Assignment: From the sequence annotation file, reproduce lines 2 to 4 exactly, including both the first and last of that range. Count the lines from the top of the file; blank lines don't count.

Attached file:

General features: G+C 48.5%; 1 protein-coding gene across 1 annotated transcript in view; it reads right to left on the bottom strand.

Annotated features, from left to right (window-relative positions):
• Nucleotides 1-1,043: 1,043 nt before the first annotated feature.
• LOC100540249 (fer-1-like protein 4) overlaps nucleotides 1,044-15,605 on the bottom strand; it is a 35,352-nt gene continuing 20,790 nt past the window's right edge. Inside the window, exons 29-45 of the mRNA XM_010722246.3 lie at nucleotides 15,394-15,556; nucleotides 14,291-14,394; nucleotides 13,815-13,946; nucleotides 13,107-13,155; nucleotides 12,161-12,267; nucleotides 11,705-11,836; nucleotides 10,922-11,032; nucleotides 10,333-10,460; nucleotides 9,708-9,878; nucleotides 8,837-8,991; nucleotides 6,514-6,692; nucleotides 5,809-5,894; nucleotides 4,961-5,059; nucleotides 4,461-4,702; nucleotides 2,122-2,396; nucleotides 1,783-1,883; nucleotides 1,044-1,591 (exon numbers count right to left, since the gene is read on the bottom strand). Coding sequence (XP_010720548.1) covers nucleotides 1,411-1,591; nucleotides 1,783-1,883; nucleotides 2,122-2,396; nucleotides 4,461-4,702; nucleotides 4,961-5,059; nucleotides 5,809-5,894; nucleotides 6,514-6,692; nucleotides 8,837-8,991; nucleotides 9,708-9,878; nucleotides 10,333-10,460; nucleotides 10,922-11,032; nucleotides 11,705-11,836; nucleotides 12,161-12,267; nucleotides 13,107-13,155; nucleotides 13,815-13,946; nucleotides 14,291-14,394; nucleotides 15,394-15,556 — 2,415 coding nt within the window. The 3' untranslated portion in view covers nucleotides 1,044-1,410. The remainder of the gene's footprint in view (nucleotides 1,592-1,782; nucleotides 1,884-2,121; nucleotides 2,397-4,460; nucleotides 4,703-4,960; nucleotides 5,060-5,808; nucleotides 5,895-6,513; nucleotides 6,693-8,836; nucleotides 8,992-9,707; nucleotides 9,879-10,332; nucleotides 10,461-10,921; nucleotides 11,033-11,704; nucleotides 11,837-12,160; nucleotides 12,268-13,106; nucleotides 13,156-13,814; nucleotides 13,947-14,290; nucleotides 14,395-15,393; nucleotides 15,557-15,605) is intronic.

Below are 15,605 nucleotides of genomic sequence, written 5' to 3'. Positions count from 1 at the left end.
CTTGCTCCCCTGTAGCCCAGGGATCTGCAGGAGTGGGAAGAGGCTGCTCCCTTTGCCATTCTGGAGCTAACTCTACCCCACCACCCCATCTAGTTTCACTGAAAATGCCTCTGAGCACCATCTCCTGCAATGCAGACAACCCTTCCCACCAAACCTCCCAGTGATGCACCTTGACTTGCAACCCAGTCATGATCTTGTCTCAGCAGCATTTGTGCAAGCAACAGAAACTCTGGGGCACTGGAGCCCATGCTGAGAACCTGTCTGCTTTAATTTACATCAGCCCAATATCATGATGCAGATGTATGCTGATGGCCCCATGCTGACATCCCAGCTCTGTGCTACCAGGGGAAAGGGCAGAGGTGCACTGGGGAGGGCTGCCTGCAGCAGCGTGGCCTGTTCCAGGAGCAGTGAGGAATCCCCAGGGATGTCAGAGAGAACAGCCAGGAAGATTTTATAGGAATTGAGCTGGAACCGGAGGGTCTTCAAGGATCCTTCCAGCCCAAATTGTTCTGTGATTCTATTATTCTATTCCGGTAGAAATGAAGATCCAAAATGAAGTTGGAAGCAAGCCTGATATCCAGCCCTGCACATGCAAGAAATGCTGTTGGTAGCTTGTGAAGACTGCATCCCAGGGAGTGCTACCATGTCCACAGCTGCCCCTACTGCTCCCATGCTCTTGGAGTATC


Annotated features, from left to right (window-relative positions):
• Nucleotides 1-1,043: 1,043 nt before the first annotated feature.
• LOC100540249 (fer-1-like protein 4) overlaps nucleotides 1,044-15,605 on the bottom strand; it is a 35,352-nt gene continuing 20,790 nt past the window's right edge. Inside the window, exons 29-45 of the mRNA XM_010722246.3 lie at nucleotides 15,394-15,556; nucleotides 14,291-14,394; nucleotides 13,815-13,946; nucleotides 13,107-13,155; nucleotides 12,161-12,267; nucleotides 11,705-11,836; nucleotides 10,922-11,032; nucleotides 10,333-10,460; nucleotides 9,708-9,878; nucleotides 8,837-8,991; nucleotides 6,514-6,692; nucleotides 5,809-5,894; nucleotides 4,961-5,059; nucleotides 4,461-4,702; nucleotides 2,122-2,396; nucleotides 1,783-1,883; nucleotides 1,044-1,591 (exon numbers count right to left, since the gene is read on the bottom strand). Coding sequence (XP_010720548.1) covers nucleotides 1,411-1,591; nucleotides 1,783-1,883; nucleotides 2,122-2,396; nucleotides 4,461-4,702; nucleotides 4,961-5,059; nucleotides 5,809-5,894; nucleotides 6,514-6,692; nucleotides 8,837-8,991; nucleotides 9,708-9,878; nucleotides 10,333-10,460; nucleotides 10,922-11,032; nucleotides 11,705-11,836; nucleotides 12,161-12,267; nucleotides 13,107-13,155; nucleotides 13,815-13,946; nucleotides 14,291-14,394; nucleotides 15,394-15,556 — 2,415 coding nt within the window. The 3' untranslated portion in view covers nucleotides 1,044-1,410. The remainder of the gene's footprint in view (nucleotides 1,592-1,782; nucleotides 1,884-2,121; nucleotides 2,397-4,460; nucleotides 4,703-4,960; nucleotides 5,060-5,808; nucleotides 5,895-6,513; nucleotides 6,693-8,836; nucleotides 8,992-9,707; nucleotides 9,879-10,332; nucleotides 10,461-10,921; nucleotides 11,033-11,704; nucleotides 11,837-12,160; nucleotides 12,268-13,106; nucleotides 13,156-13,814; nucleotides 13,947-14,290; nucleotides 14,395-15,393; nucleotides 15,557-15,605) is intronic.